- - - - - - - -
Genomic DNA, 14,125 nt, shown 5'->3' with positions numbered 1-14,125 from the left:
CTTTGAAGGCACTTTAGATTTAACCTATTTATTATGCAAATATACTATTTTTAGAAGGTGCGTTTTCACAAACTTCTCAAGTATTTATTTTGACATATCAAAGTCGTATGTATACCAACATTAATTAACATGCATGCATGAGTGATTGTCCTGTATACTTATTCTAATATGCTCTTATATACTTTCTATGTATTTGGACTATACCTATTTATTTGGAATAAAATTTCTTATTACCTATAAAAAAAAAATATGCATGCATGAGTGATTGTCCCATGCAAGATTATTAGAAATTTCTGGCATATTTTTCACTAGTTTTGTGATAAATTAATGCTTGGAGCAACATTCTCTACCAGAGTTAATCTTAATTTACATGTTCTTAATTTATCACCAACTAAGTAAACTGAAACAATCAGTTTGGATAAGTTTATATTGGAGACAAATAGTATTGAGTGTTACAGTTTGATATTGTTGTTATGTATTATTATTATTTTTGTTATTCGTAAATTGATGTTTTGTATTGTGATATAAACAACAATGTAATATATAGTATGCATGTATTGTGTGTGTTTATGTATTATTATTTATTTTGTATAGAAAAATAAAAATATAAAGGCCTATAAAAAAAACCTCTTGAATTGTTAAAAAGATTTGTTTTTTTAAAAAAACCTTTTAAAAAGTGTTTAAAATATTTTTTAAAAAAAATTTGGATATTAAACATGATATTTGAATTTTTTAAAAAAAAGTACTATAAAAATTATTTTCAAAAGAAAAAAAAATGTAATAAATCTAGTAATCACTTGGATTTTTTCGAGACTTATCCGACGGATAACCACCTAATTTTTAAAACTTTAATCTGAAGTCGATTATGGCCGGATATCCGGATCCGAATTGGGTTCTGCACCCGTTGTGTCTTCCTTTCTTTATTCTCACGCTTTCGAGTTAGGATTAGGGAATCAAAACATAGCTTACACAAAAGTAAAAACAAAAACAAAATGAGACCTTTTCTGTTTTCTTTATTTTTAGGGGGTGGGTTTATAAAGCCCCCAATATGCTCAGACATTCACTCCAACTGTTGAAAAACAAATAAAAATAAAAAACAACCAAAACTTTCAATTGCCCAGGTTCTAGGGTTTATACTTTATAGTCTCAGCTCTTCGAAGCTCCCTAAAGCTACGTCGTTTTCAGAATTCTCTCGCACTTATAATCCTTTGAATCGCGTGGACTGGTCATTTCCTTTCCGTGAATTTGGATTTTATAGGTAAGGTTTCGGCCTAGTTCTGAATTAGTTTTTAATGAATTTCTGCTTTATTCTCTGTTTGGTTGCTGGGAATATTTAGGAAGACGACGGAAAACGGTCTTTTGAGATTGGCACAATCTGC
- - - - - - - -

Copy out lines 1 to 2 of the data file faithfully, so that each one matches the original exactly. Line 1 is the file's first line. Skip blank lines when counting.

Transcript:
Genomic DNA, 14,125 nt, shown 5'->3' with positions numbered 1-14,125 from the left:
CTTTGAAGGCACTTTAGATTTAACCTATTTATTATGCAAATATACTATTTTTAGAAGGTGCGTTTTCACAAACTTCTCAAGTATTTATTTTGACATATCAAAGTCGTATGTATACCAACATTAATTAACATGCATGCATGAGTGATTGTCCTGTATACTTATTCTAATATGCTCTTATATACTTTCTATGTATTTGGACTATACCTATTTATTTGGAATAAAATTTCTTATTACCTATAAAAAAAAAATATGCATGCATGAGTGATTGTCCCATGCAAGATTATTAGAAATTTCTGGCATATTTTTCACTAGTTTTGTGATAAATTAATGCTTGGAGCAACATTCTCTACCAGAGTTAATCTTAATTTACATGTTCTTAATTTATCACCAACTAAGTAAACTGAAACAATCAGTTTGGATAAGTTTATATTGGAGACAAATAGTATTGAGTGTTACAGTTTGATATTGTTGTTATGTATTATTATTATTTTTGTTATTCGTAAATTGATGTTTTGTATTGTGATATAAACAACAATGTAATATATAGTATGCATGTATTGTGTGTGTTTATGTATTATTATTTATTTTGTATAGAAAAATAAAAATATAAAGGCCTATAAAAAAAACCTCTTGAATTGTTAAAAAGATTTGTTTTTTTAAAAAAACCTTTTAAAAAGTGTTTAAAATATTTTTTAAAAAAAATTTGGATATTAAACATGATATTTGAATTTTTTAAAAAAAAGTACTATAAAAATTATTTTCAAAAGAAAAAAAAATGTAATAAATCTAGTAATCACTTGGATTTTTTCGAGACTTATCCGACGGATAACCACCTAATTTTTAAAACTTTAATCTGAAGTCGATTATGGCCGGATATCCGGATCCGAATTGGGTTCTGCACCCGTTGTGTCTTCCTTTCTTTATTCTCACGCTTTCGAGTTAGGATTAGGGAATCAAAACATAGCTTACACAAAAGTAAAAACAAAAACAAAATGAGACCTTTTCTGTTTTCTTTATTTTTAGGGGGTGGGTTTATAAAGCCCCCAATATGCTCAGACATTCACTCCAACTGTTGAAAAACAAATAAAAATAAAAAACAACCAAAACTTTCAATTGCCCAGGTTCTAGGGTTTATACTTTATAGTCTCAGCTCTTCGAAGCTCCCTAAAGCTACGTCGTTTTCAGAATTCTCTCGCACTTATAATCCTTTGAATCGCGTGGACTGGTCATTTCCTTTCCGTGAATTTGGATTTTATAGGTAAGGTTTCGGCCTAGTTCTGAATTAGTTTTTAATGAATTTCTGCTTTATTCTCTGTTTGGTTGCTGGGAATATTTAGGAAGACGACGGAAAACGGTCTTTTGAGATTGGCACAATCTGC